Lately in the news we’ve all been reading about the lack of ethics, and personal character of professional team owners. But what we aren’t reading or hearing about are the real owner/heroes who have exhibited character, care for their team, and professionalism. One of those just passed away yesterday, Wednesday, May 28th. His name is Malcolm Glazer. Glazer purchased the Tampa Bay football team in January of 1995. He and his family have owned of the Buccaneers ever since. Glazer immediately hired Tony Dungy, the successful defensive coordinator of the Minnesota Vikings, as the head football coach. Dungy turned the Bucs into a defensive powerhouse, and by 1997, a team with a winning record. In 1997 the Bucs were 10-6.
I was living in the Tampa Bay area in 1995, and I vividly remember reading about Malcolm Glazer and his impact on the team, and the Tampa Bay community. In the community, Glazer founded the Glazer Family Foundation, which is dedicated to assisting charitable and educational causes in the Tampa Bay community. During its existence, the foundation has donated millions in programs, tickets, grants and in-kind contributions. The foundation donated $5 million toward the construction of the Glazer Children’s Museum in downtown Tampa, which opened on September 25, 2010.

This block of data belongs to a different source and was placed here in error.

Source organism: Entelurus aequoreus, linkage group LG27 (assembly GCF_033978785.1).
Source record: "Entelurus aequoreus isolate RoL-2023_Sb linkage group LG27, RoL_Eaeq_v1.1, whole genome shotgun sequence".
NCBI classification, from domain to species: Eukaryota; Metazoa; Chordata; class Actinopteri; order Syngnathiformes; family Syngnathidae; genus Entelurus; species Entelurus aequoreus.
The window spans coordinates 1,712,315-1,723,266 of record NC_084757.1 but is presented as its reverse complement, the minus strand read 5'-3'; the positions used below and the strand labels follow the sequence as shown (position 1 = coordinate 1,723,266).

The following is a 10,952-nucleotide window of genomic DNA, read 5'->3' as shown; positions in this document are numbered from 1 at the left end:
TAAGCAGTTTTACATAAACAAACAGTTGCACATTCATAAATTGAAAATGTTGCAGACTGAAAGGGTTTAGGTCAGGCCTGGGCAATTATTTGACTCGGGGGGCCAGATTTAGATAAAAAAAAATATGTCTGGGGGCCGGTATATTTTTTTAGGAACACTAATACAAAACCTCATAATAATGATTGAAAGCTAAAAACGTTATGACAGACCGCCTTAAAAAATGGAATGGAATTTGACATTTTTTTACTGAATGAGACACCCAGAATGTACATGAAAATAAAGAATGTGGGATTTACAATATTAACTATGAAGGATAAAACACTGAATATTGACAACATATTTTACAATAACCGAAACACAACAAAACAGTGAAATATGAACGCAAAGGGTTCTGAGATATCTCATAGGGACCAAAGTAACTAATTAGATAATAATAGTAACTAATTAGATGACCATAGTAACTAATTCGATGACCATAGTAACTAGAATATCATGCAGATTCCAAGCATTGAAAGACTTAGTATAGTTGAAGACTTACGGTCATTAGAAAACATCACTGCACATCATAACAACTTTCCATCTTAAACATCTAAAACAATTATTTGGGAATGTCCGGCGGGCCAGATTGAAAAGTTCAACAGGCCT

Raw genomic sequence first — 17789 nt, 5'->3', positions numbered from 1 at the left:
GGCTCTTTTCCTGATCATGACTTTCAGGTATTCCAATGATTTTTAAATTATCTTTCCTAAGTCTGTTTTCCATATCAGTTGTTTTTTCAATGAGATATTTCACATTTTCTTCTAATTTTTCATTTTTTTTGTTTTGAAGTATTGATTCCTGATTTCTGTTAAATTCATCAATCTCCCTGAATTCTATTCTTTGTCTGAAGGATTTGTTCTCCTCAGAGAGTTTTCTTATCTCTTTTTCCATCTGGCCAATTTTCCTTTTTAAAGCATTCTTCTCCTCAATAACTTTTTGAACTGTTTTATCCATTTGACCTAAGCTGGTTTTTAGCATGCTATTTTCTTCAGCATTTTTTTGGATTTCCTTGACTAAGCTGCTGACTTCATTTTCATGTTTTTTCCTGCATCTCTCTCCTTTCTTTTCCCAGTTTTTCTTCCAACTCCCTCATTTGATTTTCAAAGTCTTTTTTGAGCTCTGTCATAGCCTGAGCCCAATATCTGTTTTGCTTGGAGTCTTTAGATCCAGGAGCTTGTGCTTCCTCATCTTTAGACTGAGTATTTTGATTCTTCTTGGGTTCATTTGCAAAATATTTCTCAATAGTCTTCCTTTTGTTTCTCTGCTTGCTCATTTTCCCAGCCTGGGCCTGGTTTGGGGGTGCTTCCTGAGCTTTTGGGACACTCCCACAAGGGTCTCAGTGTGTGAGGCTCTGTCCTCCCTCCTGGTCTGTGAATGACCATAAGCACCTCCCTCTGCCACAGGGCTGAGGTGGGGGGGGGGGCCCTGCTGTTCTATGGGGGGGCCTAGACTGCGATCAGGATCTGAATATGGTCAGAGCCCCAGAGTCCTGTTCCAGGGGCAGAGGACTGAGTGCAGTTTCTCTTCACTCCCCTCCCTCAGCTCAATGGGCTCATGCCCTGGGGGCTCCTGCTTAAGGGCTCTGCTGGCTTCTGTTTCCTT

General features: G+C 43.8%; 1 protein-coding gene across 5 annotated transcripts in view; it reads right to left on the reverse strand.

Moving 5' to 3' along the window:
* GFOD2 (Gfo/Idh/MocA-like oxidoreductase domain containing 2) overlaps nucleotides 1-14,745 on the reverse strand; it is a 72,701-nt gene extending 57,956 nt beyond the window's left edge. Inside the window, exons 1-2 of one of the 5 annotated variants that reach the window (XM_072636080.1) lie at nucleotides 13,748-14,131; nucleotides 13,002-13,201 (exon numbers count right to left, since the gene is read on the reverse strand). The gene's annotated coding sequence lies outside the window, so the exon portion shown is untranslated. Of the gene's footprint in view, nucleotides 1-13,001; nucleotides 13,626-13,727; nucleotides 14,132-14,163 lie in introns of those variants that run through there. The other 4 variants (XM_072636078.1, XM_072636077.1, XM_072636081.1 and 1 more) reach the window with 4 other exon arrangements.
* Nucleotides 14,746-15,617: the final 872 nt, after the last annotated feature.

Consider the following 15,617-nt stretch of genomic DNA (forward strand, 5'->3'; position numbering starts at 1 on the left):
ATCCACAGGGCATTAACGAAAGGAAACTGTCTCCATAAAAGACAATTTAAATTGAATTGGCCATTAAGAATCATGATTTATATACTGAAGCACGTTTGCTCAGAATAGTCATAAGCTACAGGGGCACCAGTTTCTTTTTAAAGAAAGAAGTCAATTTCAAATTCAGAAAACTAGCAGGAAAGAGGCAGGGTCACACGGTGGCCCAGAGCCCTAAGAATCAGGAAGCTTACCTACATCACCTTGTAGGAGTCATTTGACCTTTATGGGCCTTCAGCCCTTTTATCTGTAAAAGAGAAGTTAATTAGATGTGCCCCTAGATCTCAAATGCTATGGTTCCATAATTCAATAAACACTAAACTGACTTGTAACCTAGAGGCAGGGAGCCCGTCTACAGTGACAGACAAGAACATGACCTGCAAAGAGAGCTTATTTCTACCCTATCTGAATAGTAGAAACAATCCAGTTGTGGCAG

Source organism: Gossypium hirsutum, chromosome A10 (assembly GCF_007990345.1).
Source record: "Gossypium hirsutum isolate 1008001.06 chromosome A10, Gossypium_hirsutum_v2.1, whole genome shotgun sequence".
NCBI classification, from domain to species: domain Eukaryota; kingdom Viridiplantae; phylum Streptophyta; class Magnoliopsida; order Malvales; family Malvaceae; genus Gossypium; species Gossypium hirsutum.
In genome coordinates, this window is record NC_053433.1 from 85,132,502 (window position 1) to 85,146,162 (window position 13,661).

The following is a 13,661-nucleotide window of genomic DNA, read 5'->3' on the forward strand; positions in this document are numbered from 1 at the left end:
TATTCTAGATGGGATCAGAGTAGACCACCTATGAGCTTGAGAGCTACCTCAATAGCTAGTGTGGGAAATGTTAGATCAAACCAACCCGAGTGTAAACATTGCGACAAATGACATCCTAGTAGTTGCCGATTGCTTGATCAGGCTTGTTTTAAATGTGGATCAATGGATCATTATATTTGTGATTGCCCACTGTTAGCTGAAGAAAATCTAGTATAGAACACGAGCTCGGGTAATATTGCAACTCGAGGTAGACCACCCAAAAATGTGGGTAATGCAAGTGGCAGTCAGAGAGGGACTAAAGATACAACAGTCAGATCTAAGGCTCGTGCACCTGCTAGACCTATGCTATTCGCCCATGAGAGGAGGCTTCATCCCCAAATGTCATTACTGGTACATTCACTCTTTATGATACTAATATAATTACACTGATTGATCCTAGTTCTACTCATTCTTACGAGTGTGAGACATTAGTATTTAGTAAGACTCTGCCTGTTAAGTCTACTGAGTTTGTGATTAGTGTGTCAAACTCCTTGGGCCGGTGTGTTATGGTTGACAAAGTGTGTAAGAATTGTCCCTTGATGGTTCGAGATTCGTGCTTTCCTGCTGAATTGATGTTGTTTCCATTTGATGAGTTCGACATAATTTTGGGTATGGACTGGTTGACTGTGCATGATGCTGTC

Not only did Malcolm Glazer have an impact on his community, but he also impacted individuals. Many of the NFL players who played for the Buccaneers, under Glazer ownership, remember him as a very personable man, who’d approach them with words of encouragement, and acknowledge, with pride, their efforts on and off the field. Many of those players include Ronde Barber, Warrick Dunn, and Shaun King. This is what former starting quarterback Shaun King had to say:
An amazing man, So personable and kind. He used to come up to me after every game when I was the starter and say, ‘I’m so proud of you, Shaun.”
Malcolm Glazer has made an impact on many players and coaches under his ownership. With the hire of Tony Dungy, coaches like Jim Caldwell, Lovie Smith, and Herm Edwards, would make their impact on the NFL as head coaches themselves. If there were a such a thing as a great legacy, Malcolm Glazer would be in the top 5.
Side note: I don’t know what is spiritual status with Jesus was, hopefully he trusted him as Lord, or all the “good” things Glazer did would be moot eternally.